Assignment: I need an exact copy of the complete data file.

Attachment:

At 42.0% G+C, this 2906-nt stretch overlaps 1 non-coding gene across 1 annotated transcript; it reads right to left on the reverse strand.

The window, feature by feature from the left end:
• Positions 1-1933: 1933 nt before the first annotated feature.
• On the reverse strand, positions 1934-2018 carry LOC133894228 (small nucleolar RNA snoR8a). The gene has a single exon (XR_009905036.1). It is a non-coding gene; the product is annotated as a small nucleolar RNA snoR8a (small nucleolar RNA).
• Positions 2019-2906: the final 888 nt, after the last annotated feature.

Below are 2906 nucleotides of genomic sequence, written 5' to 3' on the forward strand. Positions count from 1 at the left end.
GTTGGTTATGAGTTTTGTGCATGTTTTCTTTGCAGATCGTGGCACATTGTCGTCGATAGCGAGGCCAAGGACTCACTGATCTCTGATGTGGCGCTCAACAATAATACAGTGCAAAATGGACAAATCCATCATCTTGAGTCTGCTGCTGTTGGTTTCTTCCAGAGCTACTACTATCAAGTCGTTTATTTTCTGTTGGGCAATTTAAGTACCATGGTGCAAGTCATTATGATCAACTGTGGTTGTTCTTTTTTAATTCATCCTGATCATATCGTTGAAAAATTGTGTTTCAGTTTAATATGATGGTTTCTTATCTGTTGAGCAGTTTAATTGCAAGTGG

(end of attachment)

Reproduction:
At 42.0% G+C, this 2906-nt stretch overlaps 1 non-coding gene across 1 annotated transcript; it reads right to left on the reverse strand.

The window, feature by feature from the left end:
• Positions 1-1933: 1933 nt before the first annotated feature.
• On the reverse strand, positions 1934-2018 carry LOC133894228 (small nucleolar RNA snoR8a). The gene has a single exon (XR_009905036.1). It is a non-coding gene; the product is annotated as a small nucleolar RNA snoR8a (small nucleolar RNA).
• Positions 2019-2906: the final 888 nt, after the last annotated feature.

Below are 2906 nucleotides of genomic sequence, written 5' to 3' on the forward strand. Positions count from 1 at the left end.
GTTGGTTATGAGTTTTGTGCATGTTTTCTTTGCAGATCGTGGCACATTGTCGTCGATAGCGAGGCCAAGGACTCACTGATCTCTGATGTGGCGCTCAACAATAATACAGTGCAAAATGGACAAATCCATCATCTTGAGTCTGCTGCTGTTGGTTTCTTCCAGAGCTACTACTATCAAGTCGTTTATTTTCTGTTGGGCAATTTAAGTACCATGGTGCAAGTCATTATGATCAACTGTGGTTGTTCTTTTTTAATTCATCCTGATCATATCGTTGAAAAATTGTGTTTCAGTTTAATATGATGGTTTCTTATCTGTTGAGCAGTTTAATTGCAAGTGG